The proposed expansion of the federal-state health assistance program
for the poor would cost at least $13.2 billion and as much as $28 billion
above current Medicaid expenditures, with most of the additional cost
borne by the federal government, the coalition said.
In fiscal 1988, the federal government spent $30.5 billion and the
states spent $20.5 billion on Medicaid, but fewer than half of the 33
million Americans with incomes below the federal poverty line are
enrolled in the program, the coalition said.
"We're all for a system that truly cares for the needs of the poor," said
James Tallon Jr., majority leader of the New York State Assembly and
chair of the coalition's committee on Medicaid.
Big Three garner record profits
DETROIT - The nation's Big Three automakers set a record with
combined earnings of $11.21 billion last year, but forecasts of slower
economic growth are clouding hopes that the bonanza will continue.
"I think that earnings in the aggregate will be off 10 to 15 percent in
1989," said auto analyst David Healy. "I think we're getting a little closer
to saturating the market in cars, and interest rates will begin to take their
toll."
Automobile industry and economic analysts have been predicting a
softening of the U.S. economy and the auto industry this year. Sales are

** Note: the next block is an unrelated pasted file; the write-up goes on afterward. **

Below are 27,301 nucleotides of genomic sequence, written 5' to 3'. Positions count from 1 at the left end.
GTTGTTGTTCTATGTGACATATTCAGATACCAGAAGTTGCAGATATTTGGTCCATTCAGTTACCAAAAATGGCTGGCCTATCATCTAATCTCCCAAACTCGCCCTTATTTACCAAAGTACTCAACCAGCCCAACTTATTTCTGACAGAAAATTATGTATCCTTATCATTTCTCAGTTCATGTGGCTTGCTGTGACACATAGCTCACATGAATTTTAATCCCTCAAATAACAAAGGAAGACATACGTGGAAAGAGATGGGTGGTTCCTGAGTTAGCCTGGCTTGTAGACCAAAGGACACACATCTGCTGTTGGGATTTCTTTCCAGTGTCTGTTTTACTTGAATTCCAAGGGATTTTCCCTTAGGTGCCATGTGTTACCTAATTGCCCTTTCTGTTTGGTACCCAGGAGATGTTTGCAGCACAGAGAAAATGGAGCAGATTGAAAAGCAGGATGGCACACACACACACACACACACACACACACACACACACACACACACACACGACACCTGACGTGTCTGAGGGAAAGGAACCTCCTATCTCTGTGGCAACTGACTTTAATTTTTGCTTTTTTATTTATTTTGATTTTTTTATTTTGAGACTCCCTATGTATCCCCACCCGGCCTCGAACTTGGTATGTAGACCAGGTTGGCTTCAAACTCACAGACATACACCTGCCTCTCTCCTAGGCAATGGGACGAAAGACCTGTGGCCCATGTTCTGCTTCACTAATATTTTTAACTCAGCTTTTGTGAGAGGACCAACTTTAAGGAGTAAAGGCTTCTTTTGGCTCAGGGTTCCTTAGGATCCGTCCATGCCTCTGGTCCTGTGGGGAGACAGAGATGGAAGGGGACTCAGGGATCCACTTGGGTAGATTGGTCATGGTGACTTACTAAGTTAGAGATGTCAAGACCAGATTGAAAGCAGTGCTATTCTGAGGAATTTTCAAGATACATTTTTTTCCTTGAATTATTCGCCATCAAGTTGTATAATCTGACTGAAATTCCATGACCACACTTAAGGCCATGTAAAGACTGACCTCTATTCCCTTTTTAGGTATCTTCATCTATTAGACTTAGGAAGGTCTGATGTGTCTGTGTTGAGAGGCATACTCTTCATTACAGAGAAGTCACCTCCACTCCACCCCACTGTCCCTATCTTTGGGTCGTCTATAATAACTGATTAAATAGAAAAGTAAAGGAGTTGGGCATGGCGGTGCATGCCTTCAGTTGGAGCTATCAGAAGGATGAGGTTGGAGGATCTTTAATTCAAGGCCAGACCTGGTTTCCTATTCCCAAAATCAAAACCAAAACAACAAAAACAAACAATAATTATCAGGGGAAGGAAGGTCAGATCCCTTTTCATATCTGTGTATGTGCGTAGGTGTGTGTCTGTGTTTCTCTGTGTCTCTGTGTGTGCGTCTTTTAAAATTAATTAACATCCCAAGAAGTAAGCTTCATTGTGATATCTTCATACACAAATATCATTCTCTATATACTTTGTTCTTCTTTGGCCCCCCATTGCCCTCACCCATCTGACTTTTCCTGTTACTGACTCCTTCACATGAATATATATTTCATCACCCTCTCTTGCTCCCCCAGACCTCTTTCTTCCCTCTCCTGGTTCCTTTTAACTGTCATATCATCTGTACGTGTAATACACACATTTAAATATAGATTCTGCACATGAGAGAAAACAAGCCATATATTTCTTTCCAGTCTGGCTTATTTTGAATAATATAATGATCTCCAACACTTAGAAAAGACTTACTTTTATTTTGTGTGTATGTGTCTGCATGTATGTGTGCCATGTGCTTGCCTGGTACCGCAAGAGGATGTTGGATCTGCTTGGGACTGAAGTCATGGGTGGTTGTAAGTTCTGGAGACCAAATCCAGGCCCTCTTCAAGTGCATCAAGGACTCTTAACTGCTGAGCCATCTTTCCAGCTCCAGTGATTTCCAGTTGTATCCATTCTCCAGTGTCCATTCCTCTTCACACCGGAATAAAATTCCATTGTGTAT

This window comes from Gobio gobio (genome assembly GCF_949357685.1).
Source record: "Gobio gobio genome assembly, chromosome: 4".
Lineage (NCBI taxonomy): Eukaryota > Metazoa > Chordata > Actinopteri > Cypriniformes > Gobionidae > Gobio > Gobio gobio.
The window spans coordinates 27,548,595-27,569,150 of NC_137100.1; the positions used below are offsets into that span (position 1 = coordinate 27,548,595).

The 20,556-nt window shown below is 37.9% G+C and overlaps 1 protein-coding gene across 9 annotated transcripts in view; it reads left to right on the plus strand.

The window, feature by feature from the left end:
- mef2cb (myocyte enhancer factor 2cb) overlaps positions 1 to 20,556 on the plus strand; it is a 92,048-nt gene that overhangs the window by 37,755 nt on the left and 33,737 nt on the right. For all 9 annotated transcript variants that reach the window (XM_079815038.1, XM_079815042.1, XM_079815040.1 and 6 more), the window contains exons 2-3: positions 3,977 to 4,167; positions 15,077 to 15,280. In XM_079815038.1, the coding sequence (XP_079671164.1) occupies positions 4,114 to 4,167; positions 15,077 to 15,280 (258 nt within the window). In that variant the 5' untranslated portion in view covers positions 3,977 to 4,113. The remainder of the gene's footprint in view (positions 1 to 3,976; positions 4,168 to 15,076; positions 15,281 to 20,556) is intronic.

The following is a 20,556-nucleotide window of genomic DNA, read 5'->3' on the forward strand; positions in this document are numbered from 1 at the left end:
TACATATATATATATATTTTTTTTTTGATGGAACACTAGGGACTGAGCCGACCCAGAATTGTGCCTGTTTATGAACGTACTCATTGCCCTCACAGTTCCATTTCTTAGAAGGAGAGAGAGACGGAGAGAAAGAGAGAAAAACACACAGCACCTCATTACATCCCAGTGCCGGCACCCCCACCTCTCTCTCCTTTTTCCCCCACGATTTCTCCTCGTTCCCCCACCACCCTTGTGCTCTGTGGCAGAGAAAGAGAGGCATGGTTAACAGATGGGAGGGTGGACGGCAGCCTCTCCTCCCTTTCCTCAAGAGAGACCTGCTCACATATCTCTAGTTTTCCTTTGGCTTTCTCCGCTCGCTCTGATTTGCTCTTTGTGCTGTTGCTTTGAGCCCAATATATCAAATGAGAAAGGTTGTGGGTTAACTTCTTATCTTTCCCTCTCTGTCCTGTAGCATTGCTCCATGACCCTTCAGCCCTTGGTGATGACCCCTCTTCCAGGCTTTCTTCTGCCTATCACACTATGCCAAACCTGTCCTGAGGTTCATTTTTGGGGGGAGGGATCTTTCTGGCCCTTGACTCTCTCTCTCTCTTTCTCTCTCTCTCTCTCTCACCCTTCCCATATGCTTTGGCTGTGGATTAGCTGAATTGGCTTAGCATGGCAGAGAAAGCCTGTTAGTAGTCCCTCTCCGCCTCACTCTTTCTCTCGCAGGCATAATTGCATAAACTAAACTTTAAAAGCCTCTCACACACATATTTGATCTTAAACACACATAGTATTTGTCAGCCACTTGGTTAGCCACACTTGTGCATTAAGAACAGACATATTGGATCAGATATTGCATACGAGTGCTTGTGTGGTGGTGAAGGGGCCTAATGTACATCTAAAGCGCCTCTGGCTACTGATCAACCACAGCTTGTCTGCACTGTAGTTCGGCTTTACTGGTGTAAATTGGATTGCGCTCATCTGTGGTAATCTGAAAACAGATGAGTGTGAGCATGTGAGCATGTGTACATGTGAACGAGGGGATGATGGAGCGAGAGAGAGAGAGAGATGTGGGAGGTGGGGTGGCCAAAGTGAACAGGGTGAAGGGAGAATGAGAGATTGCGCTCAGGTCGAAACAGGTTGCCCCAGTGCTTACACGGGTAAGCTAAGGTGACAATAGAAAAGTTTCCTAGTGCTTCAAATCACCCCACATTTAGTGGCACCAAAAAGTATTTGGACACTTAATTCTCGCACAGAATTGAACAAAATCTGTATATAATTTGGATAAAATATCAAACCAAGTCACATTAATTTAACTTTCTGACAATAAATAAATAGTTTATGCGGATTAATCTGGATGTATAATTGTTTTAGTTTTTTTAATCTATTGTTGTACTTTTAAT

expected to be around the 15-million mark for the 1989 model year,
compared to 15.6 million vehicles that were sold during the 1988 model
year.
The combined earnings of General Motors Corp., Ford Motor Co., and
Chrysler Corp. for 1988 were up 14.5 percent from the previous Big
Three record of $9.79 billion set in 1984.
Fed penalizes bank for 'red-lining'
WASHINGTON - A Federal Reserve Board decision that for the first
time will penalize banks for failing to serve poor neighborhoods appears
to signal a new willingness by regulators to enforce a 12-year-old law
against such practices, community activists said yesterday.
The Board rejected a request by the Chicago-based Continental Bank
Corp. to purchase a small Arizona bank because it said Continental had
not fulfilled its duties under the Community Reinvestment Act. The act
requires banks to meet local credit needs, including those in poor
neighborhoods.
The law is aimed at preventing "red-lining," the practice of denying
loans to an entire neighborhood based on the predominant race or
economic class of its residents.
"The Fed has never denied an application on Community
Reinvestment Act grounds before... This is a major breakthrough," said
Allen Fishbein, a counselor at the Center for Community Change.
State Dems link investigator's
hiring to 1990 governor's race
LANSING - Minority Democrats in the state Senate questioned
yesterday the hiring of a special investigator, linking it to Senate
Majority Leader John Engler's expected run for the governor in 1990.
"This sets a very, very dangerous precedent on investigations," said
Minority Leader Arhtur Miller (D-Warren). He warned the hiring may be
"the initial move" to launching a "sleazy" campaign against Democratic